The Vigo County School Corporation fell short on two key indicators of the Americans with Disabilities Act. The indicators dealt with the number of African American students placed on suspension and the number of African-American students diagnosed with cognitive disabilities. The Indiana Department of Education sets the guidelines, and the Americans with Disabilities Act require the schools to receive yearly reports. Covered Bridges Indiana and school corporation officials developed a plan to resolve the issue. Representatives of Covered Bridges Indiana spoke at Monday night's board meeting.
The school corporation uses standards set by the Indiana Department of Education. They received notification that they exceeded the acceptable rates in these areas in 2013. Any corporation that receives such a notice must divert 15% of its special education funding to general education intervention services.
Covered Bridges Indiana, the private company that provides special education support, implemented a two-tiered approach to deal with the issues. If the school corporation can bring these percentages down, the 15% diverted to general education intervention services will be returned to the special education budget. School administrators and representatives of Covered Bridges implemented two-tiered approach to address the problem.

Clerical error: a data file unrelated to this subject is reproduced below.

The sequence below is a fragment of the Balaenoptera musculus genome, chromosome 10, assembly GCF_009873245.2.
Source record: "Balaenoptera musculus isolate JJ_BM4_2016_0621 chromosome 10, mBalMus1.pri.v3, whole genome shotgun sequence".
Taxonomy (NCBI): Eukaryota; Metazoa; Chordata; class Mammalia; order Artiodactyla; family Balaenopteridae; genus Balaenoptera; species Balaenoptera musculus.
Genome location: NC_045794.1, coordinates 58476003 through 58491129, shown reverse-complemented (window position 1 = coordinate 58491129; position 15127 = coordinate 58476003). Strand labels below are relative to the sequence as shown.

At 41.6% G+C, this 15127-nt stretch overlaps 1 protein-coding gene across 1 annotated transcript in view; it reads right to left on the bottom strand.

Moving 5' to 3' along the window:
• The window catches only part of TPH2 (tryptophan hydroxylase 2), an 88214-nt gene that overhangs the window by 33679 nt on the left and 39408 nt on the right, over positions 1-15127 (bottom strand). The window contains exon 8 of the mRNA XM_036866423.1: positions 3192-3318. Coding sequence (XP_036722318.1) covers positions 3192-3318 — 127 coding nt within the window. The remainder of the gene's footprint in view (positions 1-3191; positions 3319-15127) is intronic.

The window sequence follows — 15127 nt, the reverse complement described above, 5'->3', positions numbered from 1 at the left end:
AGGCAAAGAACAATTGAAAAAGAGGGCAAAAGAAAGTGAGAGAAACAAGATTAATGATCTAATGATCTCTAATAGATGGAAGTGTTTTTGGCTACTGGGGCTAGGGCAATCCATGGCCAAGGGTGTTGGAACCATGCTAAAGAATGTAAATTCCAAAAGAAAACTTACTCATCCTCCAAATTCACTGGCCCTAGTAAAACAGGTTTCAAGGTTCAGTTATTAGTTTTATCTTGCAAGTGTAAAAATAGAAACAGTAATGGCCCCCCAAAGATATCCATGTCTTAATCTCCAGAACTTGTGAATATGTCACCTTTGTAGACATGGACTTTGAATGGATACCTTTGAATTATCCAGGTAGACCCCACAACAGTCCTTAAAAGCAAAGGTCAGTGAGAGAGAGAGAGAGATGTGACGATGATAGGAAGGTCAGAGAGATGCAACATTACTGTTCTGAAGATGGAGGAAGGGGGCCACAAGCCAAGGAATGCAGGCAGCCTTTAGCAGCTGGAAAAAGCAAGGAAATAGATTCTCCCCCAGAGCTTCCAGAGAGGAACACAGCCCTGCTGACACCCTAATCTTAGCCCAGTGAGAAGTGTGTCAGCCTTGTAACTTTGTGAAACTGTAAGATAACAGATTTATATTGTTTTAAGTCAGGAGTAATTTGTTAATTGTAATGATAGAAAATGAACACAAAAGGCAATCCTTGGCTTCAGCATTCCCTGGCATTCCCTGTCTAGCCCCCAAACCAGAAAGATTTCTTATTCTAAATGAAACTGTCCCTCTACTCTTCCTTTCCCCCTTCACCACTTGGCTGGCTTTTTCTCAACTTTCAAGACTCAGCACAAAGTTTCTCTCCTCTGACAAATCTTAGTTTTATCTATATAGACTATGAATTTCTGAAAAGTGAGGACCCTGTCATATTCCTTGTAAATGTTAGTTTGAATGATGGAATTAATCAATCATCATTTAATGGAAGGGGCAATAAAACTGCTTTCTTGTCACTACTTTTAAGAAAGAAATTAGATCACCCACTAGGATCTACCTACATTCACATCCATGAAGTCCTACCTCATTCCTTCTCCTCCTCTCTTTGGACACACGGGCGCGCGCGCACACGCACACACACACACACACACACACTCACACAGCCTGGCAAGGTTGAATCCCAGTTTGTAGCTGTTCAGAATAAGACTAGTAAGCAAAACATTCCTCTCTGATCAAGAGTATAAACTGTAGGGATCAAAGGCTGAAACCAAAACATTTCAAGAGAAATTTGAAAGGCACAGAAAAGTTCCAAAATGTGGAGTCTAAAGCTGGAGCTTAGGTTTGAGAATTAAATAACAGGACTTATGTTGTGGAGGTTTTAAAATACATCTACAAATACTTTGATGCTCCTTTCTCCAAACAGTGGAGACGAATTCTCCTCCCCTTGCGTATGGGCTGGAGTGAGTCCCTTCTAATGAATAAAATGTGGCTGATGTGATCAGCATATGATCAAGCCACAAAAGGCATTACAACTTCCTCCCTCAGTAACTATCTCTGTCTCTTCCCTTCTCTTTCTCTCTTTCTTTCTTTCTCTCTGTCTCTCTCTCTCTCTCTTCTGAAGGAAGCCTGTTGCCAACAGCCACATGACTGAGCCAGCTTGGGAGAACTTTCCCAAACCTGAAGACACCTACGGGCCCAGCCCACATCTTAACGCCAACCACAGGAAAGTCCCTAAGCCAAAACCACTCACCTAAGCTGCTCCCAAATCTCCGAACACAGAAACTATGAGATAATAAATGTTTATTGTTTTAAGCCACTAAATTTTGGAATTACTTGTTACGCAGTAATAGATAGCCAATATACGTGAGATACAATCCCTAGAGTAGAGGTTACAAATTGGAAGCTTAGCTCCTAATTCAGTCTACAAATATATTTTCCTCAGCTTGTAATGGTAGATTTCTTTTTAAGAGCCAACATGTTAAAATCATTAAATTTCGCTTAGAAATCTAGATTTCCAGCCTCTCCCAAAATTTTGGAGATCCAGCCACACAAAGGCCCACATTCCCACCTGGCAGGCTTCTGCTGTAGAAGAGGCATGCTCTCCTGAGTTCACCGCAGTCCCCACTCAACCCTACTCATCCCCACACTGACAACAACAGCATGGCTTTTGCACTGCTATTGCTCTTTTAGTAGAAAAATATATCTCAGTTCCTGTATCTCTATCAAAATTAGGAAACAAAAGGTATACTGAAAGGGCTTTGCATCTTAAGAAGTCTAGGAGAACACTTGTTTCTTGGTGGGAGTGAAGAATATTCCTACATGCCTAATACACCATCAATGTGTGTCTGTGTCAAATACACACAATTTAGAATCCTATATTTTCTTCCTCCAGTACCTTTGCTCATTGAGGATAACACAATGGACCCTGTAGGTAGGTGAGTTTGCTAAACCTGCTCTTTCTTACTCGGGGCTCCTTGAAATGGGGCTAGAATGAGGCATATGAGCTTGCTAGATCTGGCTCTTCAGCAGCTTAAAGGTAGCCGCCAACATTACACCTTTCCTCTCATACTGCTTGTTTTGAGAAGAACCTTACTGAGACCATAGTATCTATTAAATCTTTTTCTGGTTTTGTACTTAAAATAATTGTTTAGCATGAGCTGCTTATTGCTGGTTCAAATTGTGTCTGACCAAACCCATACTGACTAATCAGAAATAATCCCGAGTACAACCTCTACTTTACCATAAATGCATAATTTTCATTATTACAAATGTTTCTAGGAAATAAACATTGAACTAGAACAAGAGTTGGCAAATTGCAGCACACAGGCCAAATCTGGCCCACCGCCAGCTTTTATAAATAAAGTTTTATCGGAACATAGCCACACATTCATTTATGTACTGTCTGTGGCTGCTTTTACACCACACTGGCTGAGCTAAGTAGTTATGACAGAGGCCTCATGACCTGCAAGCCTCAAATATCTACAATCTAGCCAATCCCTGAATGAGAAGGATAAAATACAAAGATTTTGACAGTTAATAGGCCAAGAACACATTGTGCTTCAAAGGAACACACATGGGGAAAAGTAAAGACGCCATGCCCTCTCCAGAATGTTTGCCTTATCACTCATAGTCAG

The first tier involves improving academic performance by bringing low-performing students up to the appropriate reading level. Teachers must identify and refer these students to small, specialized reading groups. These groups work inside and outside of class to catch up with their classmates. Many students referred to this program read at the appropriate level within two years.
Covered Bridges and the Vigo County School Corporation officials adopted new strategies to deal with the number of African-American students receiving suspensions or expulsions. Professional Behavior Intervention Specialists hired by the school district work with the students to teach appropriate classroom behaviors. Several of the specialists who spoke at Monday night's meeting told the board how they reward the positive behaviors of all students. Pupils who continue to act out are placed in groups of eight to twelve students and taught social skills. The goal is to reduce stress, avoid suspension or expulsion, and to teach appropriate classroom behavior. If a pupil fails to respond positively to the small group, professional behavior intervention specialists may engage in one-on-one sessions with the child. The goal of all of these behaviors is to reduce the number of suspensions received.
The school board also approved the 2014-2015 budget and a 3% raise for corporation staff. Superintendent Daniel Tanoos did not accept the raise.